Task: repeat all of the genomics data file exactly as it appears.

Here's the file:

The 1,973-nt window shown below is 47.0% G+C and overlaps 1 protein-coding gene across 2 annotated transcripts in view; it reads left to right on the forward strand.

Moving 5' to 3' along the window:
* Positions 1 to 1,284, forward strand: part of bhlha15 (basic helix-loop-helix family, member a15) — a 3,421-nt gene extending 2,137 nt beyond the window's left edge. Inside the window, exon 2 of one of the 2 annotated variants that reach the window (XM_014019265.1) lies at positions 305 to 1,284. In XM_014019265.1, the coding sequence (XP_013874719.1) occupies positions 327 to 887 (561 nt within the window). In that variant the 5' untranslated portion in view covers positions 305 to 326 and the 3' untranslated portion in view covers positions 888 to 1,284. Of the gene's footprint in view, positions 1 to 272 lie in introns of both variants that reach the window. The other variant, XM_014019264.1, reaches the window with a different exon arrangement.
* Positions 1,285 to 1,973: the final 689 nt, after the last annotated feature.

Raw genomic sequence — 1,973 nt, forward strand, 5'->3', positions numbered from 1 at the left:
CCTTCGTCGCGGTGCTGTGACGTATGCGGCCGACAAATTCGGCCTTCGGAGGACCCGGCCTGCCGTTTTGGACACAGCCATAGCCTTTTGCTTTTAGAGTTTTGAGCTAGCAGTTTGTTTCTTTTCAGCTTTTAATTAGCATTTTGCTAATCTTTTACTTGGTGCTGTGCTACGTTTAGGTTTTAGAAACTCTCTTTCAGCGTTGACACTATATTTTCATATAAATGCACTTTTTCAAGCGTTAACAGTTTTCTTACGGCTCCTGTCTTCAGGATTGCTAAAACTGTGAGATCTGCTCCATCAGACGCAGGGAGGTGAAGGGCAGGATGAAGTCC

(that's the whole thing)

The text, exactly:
The 1,973-nt window shown below is 47.0% G+C and overlaps 1 protein-coding gene across 2 annotated transcripts in view; it reads left to right on the forward strand.

Moving 5' to 3' along the window:
* Positions 1 to 1,284, forward strand: part of bhlha15 (basic helix-loop-helix family, member a15) — a 3,421-nt gene extending 2,137 nt beyond the window's left edge. Inside the window, exon 2 of one of the 2 annotated variants that reach the window (XM_014019265.1) lies at positions 305 to 1,284. In XM_014019265.1, the coding sequence (XP_013874719.1) occupies positions 327 to 887 (561 nt within the window). In that variant the 5' untranslated portion in view covers positions 305 to 326 and the 3' untranslated portion in view covers positions 888 to 1,284. Of the gene's footprint in view, positions 1 to 272 lie in introns of both variants that reach the window. The other variant, XM_014019264.1, reaches the window with a different exon arrangement.
* Positions 1,285 to 1,973: the final 689 nt, after the last annotated feature.

Raw genomic sequence — 1,973 nt, forward strand, 5'->3', positions numbered from 1 at the left:
CCTTCGTCGCGGTGCTGTGACGTATGCGGCCGACAAATTCGGCCTTCGGAGGACCCGGCCTGCCGTTTTGGACACAGCCATAGCCTTTTGCTTTTAGAGTTTTGAGCTAGCAGTTTGTTTCTTTTCAGCTTTTAATTAGCATTTTGCTAATCTTTTACTTGGTGCTGTGCTACGTTTAGGTTTTAGAAACTCTCTTTCAGCGTTGACACTATATTTTCATATAAATGCACTTTTTCAAGCGTTAACAGTTTTCTTACGGCTCCTGTCTTCAGGATTGCTAAAACTGTGAGATCTGCTCCATCAGACGCAGGGAGGTGAAGGGCAGGATGAAGTCC